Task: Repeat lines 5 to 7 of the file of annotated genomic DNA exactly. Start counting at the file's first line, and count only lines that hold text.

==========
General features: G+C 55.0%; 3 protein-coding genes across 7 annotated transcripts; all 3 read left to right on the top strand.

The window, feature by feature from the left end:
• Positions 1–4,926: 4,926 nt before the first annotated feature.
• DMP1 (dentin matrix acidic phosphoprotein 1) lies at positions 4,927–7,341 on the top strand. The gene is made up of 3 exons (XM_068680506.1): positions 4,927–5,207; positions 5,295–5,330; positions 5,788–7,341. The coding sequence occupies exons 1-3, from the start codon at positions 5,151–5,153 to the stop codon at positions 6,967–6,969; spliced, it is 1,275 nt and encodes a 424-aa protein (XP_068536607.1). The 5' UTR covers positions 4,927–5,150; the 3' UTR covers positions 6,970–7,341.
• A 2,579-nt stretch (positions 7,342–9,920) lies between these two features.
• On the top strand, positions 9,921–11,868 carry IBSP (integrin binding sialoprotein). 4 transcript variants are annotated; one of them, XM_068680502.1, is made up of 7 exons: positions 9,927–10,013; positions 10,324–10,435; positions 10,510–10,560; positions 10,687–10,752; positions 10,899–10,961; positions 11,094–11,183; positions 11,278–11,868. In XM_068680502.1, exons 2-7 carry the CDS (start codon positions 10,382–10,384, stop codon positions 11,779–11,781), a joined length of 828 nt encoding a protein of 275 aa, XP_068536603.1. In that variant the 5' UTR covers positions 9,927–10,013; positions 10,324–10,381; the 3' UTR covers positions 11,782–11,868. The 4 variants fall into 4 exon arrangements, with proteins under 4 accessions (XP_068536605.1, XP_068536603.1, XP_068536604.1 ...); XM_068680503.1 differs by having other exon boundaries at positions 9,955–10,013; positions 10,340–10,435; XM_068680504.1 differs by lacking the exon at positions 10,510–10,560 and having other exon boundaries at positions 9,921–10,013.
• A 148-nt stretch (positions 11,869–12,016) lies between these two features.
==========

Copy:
• A 2,579-nt stretch (positions 7,342–9,920) lies between these two features.
• On the top strand, positions 9,921–11,868 carry IBSP (integrin binding sialoprotein). 4 transcript variants are annotated; one of them, XM_068680502.1, is made up of 7 exons: positions 9,927–10,013; positions 10,324–10,435; positions 10,510–10,560; positions 10,687–10,752; positions 10,899–10,961; positions 11,094–11,183; positions 11,278–11,868. In XM_068680502.1, exons 2-7 carry the CDS (start codon positions 10,382–10,384, stop codon positions 11,779–11,781), a joined length of 828 nt encoding a protein of 275 aa, XP_068536603.1. In that variant the 5' UTR covers positions 9,927–10,013; positions 10,324–10,381; the 3' UTR covers positions 11,782–11,868. The 4 variants fall into 4 exon arrangements, with proteins under 4 accessions (XP_068536605.1, XP_068536603.1, XP_068536604.1 ...); XM_068680503.1 differs by having other exon boundaries at positions 9,955–10,013; positions 10,340–10,435; XM_068680504.1 differs by lacking the exon at positions 10,510–10,560 and having other exon boundaries at positions 9,921–10,013.
• A 148-nt stretch (positions 11,869–12,016) lies between these two features.